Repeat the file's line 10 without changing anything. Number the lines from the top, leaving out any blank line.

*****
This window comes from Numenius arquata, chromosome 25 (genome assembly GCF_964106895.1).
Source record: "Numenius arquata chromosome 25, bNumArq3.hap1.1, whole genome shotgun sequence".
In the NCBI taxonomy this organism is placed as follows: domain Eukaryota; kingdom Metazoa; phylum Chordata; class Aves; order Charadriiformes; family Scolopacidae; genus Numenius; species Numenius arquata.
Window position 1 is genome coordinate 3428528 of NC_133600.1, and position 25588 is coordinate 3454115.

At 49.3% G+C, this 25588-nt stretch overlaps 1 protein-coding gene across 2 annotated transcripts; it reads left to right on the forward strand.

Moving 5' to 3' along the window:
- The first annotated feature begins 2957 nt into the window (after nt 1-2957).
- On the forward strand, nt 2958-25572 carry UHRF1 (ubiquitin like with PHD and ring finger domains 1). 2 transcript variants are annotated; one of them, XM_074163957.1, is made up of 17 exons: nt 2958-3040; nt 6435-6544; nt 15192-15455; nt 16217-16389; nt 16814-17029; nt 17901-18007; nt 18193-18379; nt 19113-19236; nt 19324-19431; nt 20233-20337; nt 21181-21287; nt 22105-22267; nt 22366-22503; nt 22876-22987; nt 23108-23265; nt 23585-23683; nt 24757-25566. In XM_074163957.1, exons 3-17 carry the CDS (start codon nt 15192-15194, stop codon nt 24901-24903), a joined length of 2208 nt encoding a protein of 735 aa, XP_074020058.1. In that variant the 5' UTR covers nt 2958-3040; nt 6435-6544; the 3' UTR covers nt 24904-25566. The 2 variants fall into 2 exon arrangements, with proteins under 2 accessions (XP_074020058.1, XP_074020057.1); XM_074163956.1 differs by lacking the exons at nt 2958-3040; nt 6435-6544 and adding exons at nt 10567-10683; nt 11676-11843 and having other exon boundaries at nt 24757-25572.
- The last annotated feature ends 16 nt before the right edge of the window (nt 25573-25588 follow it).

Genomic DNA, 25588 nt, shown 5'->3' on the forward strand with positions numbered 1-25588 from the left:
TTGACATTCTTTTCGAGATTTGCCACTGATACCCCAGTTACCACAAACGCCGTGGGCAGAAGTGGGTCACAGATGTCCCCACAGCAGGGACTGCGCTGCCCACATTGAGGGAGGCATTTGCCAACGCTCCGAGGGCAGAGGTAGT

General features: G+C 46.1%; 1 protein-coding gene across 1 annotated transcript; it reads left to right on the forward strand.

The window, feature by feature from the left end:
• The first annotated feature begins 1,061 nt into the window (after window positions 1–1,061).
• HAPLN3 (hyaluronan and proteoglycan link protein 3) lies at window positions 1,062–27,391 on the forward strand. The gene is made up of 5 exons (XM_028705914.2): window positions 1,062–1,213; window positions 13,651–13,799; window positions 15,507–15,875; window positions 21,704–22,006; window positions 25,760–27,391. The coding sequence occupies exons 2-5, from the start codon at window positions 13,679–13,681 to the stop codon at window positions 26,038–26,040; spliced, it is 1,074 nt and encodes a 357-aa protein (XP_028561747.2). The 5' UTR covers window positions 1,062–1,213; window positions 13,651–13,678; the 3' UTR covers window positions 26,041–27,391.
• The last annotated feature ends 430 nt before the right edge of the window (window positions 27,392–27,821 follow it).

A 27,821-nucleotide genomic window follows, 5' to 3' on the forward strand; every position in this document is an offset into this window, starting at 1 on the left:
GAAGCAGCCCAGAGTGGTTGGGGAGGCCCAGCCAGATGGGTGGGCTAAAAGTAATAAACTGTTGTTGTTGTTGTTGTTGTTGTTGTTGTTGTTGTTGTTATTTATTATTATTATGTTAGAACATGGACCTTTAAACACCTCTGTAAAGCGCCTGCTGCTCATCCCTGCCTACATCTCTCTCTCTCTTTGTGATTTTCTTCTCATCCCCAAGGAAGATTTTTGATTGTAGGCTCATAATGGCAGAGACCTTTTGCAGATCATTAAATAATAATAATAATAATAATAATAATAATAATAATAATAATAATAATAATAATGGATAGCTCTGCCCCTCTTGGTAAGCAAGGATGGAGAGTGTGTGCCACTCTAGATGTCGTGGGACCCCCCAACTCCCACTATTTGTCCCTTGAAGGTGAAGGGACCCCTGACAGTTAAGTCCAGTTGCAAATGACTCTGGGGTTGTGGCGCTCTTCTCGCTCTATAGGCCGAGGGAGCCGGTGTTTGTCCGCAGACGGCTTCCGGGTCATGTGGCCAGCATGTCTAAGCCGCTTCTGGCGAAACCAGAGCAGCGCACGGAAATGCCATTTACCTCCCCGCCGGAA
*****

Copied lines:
Genomic DNA, 25588 nt, shown 5'->3' on the forward strand with positions numbered 1-25588 from the left: